Agree it is part of the cycle of learning/mastering anything. Practice to hone the skill level you are at - be willing to achieve a plateau - then either seek/identify or be delighted to have brought to you the next challenge and start process all over by blowing it.....until you don't...

jonreading
04-24-2014, 11:05 AM
We kinda have a running joke in our dojo because we run into failure so often... to this topic I'll say two points:
1. Aikido is a perishable skill. There is a natural skill of expression based upon several organic factors of influence. This is different than an academic competency. Because of the number of organic variables, it is easy to solicit a false-positive response when training. Maybe your partner fell because you did it right, maybe your partner fell because she did it wrong.
2. Aikido is a progressive academic pursuit. There is a natural progression required to gain competency about how to move. The method of teaching that resonated with you many years previous has less academic impact now. The manner in which you learned tenkan on day 1 is a different lesson than the manner in which you refine tenkan now.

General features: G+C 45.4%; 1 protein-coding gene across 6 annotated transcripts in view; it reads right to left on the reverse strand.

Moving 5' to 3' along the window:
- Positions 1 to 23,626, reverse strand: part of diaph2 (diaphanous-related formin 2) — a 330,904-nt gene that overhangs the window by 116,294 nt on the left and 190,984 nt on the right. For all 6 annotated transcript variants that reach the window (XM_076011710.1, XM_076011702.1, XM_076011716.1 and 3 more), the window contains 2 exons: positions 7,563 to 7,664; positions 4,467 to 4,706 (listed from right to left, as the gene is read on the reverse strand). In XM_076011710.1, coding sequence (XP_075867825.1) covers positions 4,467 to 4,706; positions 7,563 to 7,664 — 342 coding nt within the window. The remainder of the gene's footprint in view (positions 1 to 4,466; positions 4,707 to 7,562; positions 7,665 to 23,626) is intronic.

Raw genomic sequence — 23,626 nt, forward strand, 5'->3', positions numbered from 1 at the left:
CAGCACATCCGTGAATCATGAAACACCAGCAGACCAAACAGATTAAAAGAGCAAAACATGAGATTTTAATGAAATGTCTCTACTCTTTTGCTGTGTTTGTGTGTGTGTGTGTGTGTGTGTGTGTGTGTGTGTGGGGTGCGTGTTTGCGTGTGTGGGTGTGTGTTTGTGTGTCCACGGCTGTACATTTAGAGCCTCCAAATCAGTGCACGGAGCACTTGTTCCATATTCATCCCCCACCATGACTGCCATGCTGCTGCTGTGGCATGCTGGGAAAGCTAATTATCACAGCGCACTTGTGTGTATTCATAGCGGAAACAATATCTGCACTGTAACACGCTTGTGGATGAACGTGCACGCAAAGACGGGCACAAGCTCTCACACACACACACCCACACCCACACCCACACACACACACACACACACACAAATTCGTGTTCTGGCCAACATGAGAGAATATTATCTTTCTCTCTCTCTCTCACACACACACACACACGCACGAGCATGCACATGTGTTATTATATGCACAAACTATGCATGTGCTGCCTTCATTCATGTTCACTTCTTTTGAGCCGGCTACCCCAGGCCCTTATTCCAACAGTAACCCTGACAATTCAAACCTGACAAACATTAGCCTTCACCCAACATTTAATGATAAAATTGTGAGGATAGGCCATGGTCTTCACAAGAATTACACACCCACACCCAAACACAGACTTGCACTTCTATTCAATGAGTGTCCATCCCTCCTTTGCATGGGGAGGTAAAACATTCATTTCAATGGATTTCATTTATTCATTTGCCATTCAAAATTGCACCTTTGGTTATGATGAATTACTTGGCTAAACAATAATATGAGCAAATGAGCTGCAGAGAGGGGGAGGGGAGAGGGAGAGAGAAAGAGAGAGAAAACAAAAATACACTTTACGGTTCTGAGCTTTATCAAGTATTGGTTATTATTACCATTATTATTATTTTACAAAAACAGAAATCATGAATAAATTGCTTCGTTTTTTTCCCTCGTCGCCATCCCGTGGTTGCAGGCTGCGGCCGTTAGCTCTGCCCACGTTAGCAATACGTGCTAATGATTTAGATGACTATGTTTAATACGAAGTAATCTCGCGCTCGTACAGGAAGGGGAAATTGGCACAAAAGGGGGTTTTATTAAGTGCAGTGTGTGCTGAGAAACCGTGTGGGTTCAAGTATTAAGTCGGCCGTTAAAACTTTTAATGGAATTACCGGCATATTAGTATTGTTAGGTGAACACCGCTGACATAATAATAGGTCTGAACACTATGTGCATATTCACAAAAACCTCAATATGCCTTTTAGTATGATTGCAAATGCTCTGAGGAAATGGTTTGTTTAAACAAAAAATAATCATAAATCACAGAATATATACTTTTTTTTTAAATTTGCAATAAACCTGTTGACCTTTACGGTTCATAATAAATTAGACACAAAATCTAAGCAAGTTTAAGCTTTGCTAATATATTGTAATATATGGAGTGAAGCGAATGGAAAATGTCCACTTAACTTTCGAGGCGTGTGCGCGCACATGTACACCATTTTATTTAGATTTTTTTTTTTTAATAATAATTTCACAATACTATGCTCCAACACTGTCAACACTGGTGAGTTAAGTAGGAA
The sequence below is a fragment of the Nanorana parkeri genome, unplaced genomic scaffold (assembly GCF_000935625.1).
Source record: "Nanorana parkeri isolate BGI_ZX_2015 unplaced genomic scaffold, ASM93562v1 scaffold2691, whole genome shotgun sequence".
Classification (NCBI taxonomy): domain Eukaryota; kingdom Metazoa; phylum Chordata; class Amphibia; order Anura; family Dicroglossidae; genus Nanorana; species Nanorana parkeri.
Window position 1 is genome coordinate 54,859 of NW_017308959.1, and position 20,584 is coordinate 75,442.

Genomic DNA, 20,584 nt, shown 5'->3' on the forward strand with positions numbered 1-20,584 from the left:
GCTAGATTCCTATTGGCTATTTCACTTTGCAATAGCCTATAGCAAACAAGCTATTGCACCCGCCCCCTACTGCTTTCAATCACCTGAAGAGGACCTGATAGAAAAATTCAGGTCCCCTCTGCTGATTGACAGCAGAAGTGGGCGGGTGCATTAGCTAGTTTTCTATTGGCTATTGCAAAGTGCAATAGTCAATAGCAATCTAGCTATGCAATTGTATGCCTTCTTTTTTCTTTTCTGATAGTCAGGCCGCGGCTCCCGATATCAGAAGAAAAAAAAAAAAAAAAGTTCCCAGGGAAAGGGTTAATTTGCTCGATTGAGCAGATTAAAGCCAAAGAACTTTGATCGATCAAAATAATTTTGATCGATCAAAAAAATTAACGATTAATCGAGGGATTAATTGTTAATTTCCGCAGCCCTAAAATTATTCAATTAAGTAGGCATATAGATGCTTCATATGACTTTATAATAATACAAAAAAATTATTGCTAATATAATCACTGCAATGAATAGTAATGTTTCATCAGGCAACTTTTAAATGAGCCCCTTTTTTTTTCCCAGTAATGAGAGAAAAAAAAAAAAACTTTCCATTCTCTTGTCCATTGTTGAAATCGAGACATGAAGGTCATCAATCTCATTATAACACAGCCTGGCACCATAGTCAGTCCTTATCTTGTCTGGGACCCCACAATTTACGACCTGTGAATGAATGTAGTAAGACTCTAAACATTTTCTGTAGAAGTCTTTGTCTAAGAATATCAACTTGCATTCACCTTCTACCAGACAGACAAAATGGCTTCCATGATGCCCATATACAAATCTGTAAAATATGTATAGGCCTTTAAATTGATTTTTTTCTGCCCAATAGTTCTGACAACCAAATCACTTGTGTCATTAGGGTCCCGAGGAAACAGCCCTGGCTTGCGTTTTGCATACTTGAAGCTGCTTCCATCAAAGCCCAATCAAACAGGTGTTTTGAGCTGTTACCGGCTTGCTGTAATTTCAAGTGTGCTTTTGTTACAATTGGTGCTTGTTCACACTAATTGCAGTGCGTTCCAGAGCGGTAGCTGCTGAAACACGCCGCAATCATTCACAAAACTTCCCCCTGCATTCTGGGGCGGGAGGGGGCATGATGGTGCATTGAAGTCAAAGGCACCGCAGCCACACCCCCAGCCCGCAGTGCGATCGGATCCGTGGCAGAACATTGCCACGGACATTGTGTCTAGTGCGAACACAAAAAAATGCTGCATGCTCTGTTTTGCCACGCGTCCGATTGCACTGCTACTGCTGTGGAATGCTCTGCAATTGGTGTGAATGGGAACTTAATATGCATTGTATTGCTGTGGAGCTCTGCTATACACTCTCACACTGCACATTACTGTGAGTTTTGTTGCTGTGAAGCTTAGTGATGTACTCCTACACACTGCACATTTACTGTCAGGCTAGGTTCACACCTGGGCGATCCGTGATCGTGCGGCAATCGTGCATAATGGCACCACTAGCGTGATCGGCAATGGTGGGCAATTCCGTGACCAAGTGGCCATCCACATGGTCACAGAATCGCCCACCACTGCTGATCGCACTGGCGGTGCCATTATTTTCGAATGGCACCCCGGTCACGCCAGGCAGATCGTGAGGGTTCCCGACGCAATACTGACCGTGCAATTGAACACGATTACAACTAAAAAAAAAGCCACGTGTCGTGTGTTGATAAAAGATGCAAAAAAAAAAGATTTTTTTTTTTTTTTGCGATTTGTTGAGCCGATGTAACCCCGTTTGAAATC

I sorta implied this in the advanced techniques thread, but for my training I advocate finding a solid foundation platform and base my training on that platform. I would also advocate that if your platform never changed, whatever you are doing it would not be increasing your academic understanding. It could be improving your proficiency based upon that platform.

This brings into question two things with which I consistently wrestle. The first is the validity of my education platform. The second is the methodology by which I evaluate my need to change my platform and move onto bigger, better things.

For example, is aikido a valid fighting art, or is it not? I have heard convincing arguments on both sides. For me, this is an important question because that foundational platform gives me a metric of success (or failure). If I choose to consider aikido an art of peace, then a metric of success may be determined by placing a mood ring on the finger of my opponent and assessing the color spectrum. Or, a metric of success may be inventoried by the number of cuddly teddy bears I distribute. Conversely, if I choose aikido to be an effective fighting art, I should easily be able to count the number of severed fingers I wear around my neck. Possibly, also the number of villages under my thrall.